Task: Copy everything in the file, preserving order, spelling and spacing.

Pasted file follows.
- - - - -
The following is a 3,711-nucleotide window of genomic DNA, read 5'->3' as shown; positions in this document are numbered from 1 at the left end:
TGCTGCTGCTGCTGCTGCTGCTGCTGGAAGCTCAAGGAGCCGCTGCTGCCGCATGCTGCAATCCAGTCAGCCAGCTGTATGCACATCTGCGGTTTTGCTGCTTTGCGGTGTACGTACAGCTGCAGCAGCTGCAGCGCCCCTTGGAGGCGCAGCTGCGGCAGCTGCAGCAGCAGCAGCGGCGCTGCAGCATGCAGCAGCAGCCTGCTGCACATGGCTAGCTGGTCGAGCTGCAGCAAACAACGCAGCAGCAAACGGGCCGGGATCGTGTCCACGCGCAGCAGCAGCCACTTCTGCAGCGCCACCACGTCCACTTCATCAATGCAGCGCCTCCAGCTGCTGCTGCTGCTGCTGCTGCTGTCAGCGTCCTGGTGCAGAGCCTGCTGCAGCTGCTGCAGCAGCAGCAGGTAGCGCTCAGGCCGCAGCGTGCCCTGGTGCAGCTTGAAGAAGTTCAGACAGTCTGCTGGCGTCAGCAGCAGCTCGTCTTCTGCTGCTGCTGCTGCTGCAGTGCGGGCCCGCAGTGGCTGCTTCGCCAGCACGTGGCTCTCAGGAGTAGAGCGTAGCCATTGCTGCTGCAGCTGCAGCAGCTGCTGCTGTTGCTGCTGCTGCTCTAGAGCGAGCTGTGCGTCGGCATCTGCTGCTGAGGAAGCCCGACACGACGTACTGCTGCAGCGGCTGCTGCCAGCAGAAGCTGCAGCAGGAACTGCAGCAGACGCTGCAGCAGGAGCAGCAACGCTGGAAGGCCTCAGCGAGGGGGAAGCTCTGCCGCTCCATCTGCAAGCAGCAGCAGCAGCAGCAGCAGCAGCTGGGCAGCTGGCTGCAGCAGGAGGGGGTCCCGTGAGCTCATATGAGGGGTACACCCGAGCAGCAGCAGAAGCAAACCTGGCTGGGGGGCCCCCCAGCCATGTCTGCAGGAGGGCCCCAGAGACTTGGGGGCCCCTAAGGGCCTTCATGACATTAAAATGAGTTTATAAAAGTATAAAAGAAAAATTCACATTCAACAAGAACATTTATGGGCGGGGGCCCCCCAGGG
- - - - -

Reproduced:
The following is a 3,711-nucleotide window of genomic DNA, read 5'->3' as shown; positions in this document are numbered from 1 at the left end:
TGCTGCTGCTGCTGCTGCTGCTGCTGGAAGCTCAAGGAGCCGCTGCTGCCGCATGCTGCAATCCAGTCAGCCAGCTGTATGCACATCTGCGGTTTTGCTGCTTTGCGGTGTACGTACAGCTGCAGCAGCTGCAGCGCCCCTTGGAGGCGCAGCTGCGGCAGCTGCAGCAGCAGCAGCGGCGCTGCAGCATGCAGCAGCAGCCTGCTGCACATGGCTAGCTGGTCGAGCTGCAGCAAACAACGCAGCAGCAAACGGGCCGGGATCGTGTCCACGCGCAGCAGCAGCCACTTCTGCAGCGCCACCACGTCCACTTCATCAATGCAGCGCCTCCAGCTGCTGCTGCTGCTGCTGCTGCTGTCAGCGTCCTGGTGCAGAGCCTGCTGCAGCTGCTGCAGCAGCAGCAGGTAGCGCTCAGGCCGCAGCGTGCCCTGGTGCAGCTTGAAGAAGTTCAGACAGTCTGCTGGCGTCAGCAGCAGCTCGTCTTCTGCTGCTGCTGCTGCTGCAGTGCGGGCCCGCAGTGGCTGCTTCGCCAGCACGTGGCTCTCAGGAGTAGAGCGTAGCCATTGCTGCTGCAGCTGCAGCAGCTGCTGCTGTTGCTGCTGCTGCTCTAGAGCGAGCTGTGCGTCGGCATCTGCTGCTGAGGAAGCCCGACACGACGTACTGCTGCAGCGGCTGCTGCCAGCAGAAGCTGCAGCAGGAACTGCAGCAGACGCTGCAGCAGGAGCAGCAACGCTGGAAGGCCTCAGCGAGGGGGAAGCTCTGCCGCTCCATCTGCAAGCAGCAGCAGCAGCAGCAGCAGCAGCTGGGCAGCTGGCTGCAGCAGGAGGGGGTCCCGTGAGCTCATATGAGGGGTACACCCGAGCAGCAGCAGAAGCAAACCTGGCTGGGGGGCCCCCCAGCCATGTCTGCAGGAGGGCCCCAGAGACTTGGGGGCCCCTAAGGGCCTTCATGACATTAAAATGAGTTTATAAAAGTATAAAAGAAAAATTCACATTCAACAAGAACATTTATGGGCGGGGGCCCCCCAGGG